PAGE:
I’m so glad Jeannine posted this. It may seem simple, but this co-creation process is powerful.
Lemme give you a peek into your potential futures:
In future one, you fill up your new room with all of the “stuff” we’ve suggested I’m this thread, and announce “come to my new Coworking space!”
A week or two pass, and you come back to this list and post like many others, “where do I find members? How do I get them to understand Coworking?”
In future two, you announce “I’m opening a new Coworking space and need help! Come by at X times to help with painting/building furniture/etc etc. I’ll supply some food and drink for while we work together”
As Jeannine suggested, the people who show up may not become members (yet) but they become invested. This helps in two ways:
-when they describe it to people who might be members, they won’t just focus on the stuff, they’ll talk about it as the experience they had with you co-creating it, they people they met, etc this is an important virtuous cycle to kickstart EARLY because it gets harder later
-it starts to shifts YOUR brain from “me” to “we” which will pay off long term
There’s a hidden benefit in here, too: if you can’t get anybody to show up and help paint or put desks together…your gonna have an even harder time getting people to join with paying memberships. Consider this participatory soft launch a litmus test for if you have people who actually want the thing you’ve set out to create.
Most importantly, though…this stuff is fun. Making things is rewarding. Making things other is 10x rewarding. Don’t forget to have a good time.
On Fri, Jul 26, 2013 at 9:03 AM, Jeannine [email protected] wrote:
About the soft launch:
One of the best things I did when we moved to the second space was to open while it looked like this:
Yes, I know, the tragedy of child labor, terrible, isn’t it?
Aaanyway. I didn’t do this because I was so clever, I did it because we needed to keep running. So the members I already had worked around it. And told their friends and put it on their Facebook and you know, more people came to help. Many did not become members, but they did become supporters and some of them are still hanging around. Don’t limit yourself to recruiting new members, the power of working together is not in who you know, it is in who they know, the second circle if you like.
Going through transitions together makes for a stronger bond.
But without a coffee maker you are totally lost, my friend. During construction a keg or a crate depending on local taste does not come amiss. Throw a couple of construction parties
On Friday, July 26, 2013 7:10:48 AM UTC+2, Sean Qian wrote:
Thanks for all the responses. Everyone has be so helpful and insightful!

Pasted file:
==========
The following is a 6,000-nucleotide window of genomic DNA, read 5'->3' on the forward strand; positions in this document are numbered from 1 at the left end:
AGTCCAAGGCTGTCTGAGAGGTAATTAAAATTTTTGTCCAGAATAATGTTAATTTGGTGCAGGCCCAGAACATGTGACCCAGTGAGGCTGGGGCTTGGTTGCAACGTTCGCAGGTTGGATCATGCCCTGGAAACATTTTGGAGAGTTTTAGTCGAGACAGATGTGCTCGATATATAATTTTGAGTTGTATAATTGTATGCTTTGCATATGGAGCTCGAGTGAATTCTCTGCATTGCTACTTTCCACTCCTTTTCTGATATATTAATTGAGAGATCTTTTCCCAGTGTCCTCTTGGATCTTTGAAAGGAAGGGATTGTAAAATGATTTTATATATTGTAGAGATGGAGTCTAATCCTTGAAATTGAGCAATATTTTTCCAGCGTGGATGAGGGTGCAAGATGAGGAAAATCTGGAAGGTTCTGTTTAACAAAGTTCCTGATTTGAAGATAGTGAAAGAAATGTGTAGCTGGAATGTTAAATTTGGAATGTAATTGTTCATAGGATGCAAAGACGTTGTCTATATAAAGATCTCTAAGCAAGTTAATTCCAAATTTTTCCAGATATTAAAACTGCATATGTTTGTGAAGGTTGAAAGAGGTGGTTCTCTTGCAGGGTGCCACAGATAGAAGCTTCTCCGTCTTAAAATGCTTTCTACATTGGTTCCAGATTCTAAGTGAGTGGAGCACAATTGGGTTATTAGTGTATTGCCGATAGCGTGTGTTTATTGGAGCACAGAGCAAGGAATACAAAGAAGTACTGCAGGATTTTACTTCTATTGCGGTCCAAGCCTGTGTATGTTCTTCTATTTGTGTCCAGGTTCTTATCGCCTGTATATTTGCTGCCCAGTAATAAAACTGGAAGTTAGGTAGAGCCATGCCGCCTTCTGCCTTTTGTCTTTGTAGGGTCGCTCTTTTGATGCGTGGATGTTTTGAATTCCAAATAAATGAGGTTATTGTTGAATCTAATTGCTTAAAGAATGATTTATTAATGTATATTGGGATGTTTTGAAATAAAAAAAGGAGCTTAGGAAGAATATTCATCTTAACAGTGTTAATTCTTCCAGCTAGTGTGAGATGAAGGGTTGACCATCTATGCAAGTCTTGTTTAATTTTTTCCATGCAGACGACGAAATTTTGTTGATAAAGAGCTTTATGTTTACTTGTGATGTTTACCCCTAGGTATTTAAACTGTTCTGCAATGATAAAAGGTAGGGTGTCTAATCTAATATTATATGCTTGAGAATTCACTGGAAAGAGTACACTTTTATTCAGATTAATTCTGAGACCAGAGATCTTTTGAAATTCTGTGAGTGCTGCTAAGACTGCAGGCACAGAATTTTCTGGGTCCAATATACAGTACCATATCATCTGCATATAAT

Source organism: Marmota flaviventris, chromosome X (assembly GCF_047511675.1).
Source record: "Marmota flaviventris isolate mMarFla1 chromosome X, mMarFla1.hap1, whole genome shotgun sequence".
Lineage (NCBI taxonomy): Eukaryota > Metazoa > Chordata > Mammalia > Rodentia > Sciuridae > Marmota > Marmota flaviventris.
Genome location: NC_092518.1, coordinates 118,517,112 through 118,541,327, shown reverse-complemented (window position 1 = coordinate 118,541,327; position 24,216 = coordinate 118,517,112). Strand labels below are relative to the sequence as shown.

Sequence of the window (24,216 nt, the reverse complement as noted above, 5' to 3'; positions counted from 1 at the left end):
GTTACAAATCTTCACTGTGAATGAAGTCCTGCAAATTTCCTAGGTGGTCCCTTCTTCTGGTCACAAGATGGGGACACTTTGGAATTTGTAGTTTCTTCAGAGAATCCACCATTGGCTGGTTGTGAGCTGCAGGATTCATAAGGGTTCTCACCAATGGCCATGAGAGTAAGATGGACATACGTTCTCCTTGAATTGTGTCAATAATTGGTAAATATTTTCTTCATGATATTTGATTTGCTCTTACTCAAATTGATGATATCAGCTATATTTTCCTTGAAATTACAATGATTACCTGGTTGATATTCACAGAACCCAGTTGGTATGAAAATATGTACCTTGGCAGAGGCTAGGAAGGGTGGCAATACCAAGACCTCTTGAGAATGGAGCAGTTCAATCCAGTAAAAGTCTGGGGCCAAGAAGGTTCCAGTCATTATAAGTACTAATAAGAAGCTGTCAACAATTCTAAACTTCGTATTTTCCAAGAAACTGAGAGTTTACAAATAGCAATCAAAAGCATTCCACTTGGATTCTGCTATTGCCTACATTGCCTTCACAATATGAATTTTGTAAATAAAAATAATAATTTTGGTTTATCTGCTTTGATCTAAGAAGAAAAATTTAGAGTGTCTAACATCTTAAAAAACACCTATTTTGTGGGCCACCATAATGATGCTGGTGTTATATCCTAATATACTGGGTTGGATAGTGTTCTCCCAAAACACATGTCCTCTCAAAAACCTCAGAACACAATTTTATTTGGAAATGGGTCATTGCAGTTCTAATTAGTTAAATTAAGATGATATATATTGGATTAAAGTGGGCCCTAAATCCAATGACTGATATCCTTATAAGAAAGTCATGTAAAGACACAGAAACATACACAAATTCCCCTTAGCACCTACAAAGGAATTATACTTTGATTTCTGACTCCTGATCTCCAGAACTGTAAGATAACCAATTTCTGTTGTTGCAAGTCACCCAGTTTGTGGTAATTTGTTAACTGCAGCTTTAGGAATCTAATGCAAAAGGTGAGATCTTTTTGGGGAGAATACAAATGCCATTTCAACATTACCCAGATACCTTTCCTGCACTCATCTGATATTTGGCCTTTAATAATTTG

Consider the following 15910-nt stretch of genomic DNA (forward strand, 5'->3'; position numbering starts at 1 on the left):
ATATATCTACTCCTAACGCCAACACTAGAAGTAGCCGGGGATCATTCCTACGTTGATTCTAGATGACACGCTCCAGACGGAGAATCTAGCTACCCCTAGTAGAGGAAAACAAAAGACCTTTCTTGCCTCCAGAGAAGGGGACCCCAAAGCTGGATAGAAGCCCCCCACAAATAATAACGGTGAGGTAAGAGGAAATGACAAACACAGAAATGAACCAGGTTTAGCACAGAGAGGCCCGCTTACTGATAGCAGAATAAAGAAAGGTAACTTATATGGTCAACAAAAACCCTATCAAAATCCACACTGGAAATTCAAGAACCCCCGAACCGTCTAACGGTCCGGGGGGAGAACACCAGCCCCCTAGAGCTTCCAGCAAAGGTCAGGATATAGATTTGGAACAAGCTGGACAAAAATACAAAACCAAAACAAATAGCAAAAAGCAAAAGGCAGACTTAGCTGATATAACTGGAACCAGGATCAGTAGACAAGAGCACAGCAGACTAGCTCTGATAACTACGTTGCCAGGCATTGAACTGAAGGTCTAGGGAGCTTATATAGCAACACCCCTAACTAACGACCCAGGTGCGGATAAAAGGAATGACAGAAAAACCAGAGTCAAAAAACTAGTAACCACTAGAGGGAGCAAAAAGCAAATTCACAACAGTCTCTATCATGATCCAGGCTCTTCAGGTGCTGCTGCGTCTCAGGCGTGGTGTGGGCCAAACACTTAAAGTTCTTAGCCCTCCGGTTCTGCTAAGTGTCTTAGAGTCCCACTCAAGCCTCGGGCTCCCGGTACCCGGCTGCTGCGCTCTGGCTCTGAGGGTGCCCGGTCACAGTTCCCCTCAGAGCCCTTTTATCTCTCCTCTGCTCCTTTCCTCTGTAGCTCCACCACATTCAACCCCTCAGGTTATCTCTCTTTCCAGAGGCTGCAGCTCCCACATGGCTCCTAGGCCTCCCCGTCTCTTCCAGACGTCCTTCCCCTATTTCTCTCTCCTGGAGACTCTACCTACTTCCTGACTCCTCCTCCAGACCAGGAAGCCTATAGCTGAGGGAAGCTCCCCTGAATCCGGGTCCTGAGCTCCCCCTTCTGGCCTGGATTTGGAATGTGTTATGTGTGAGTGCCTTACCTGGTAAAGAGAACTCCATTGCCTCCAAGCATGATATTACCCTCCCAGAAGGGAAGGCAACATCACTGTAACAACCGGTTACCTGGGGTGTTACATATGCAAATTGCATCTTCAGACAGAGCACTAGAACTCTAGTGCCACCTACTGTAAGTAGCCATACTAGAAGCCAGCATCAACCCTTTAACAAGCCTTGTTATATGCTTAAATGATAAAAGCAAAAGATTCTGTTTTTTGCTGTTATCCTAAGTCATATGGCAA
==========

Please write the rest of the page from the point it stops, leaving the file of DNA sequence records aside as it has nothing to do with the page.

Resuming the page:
I get more and more excited about opening up the space every day.
There are a lot of renovation plans I want to implement at the place before I open it to the public but in the meantime my core group of friends want to start using it asap.
I’ve decided to go ahead with a ‘soft’ launch with them. They’ll receive significantly discounted rates with the understanding that the place will be “evolving” as they’re in there.
This is my to do checklist for getting the place up and running:
Power points for each workstation
Wifi internet connection
Some lockers or lockable filing cabinets
Coat of fresh paint
Digital door lock
Thing I already have:
Power + Water
Kettle + Microwave
Anything I’ve missed?
On Friday, July 26, 2013 4:34:32 AM UTC+10, Jeannine wrote:
I also have a small space and started in an even smaller one.
- So far, I think I’m going to have 3 membership packages - an all access pass, 3 days a week, and the casual 1 day a week. How can I keep a track of who comes in and when? Is the only solution to purchase/create some kind of management software like Nexudus or Cobot? I’d like to not have to sit at the front desk all the time.
I use Google Calendar, it works very well. For folks who are less savvy I do the bookings for them, they just send me an email. Otherwise they just send me an invitation for the booking and I accept it or don’t, to confirm availablity.
I have a strippenkaart, it’s what the Dutch used to use for the bus. They pay in advance for 8 or 10 visits, and these can be used whenever. It ranks in booking after people with a regular booking, so they can’t cancel folks who always come on Tuesday or what have you. But that has not yet been a problem. A lot of writers, programmers,a dn other people who work on project basis like it a lot, they can come every day for a week and then not again for awhile. I don’t have a time limit on mine, in a larger space that might be necessary.
- Let’s say the office has 85m2 of usable workstation space after the kitchenette is taken out, how should I calculate how many members I can there at any one time, and how many members I can have there overall?
I played it by ear. You can in a small space. At about 50% occupancy I went looking for a bigger space.
- Should I concentrate my advertising/marketing towards other migration agents or similar professionals or be more broad?
Go broad, it’s more fun. Nothing like sharing office space with a circus or a theater group. Yes, really.
- What are some must have things? Photocopier/Printer? Couches? Water tank? I will supply a small fridge, microwave. coffee machine, kettle, tea and coffee beans.
Printer and here a scanner.
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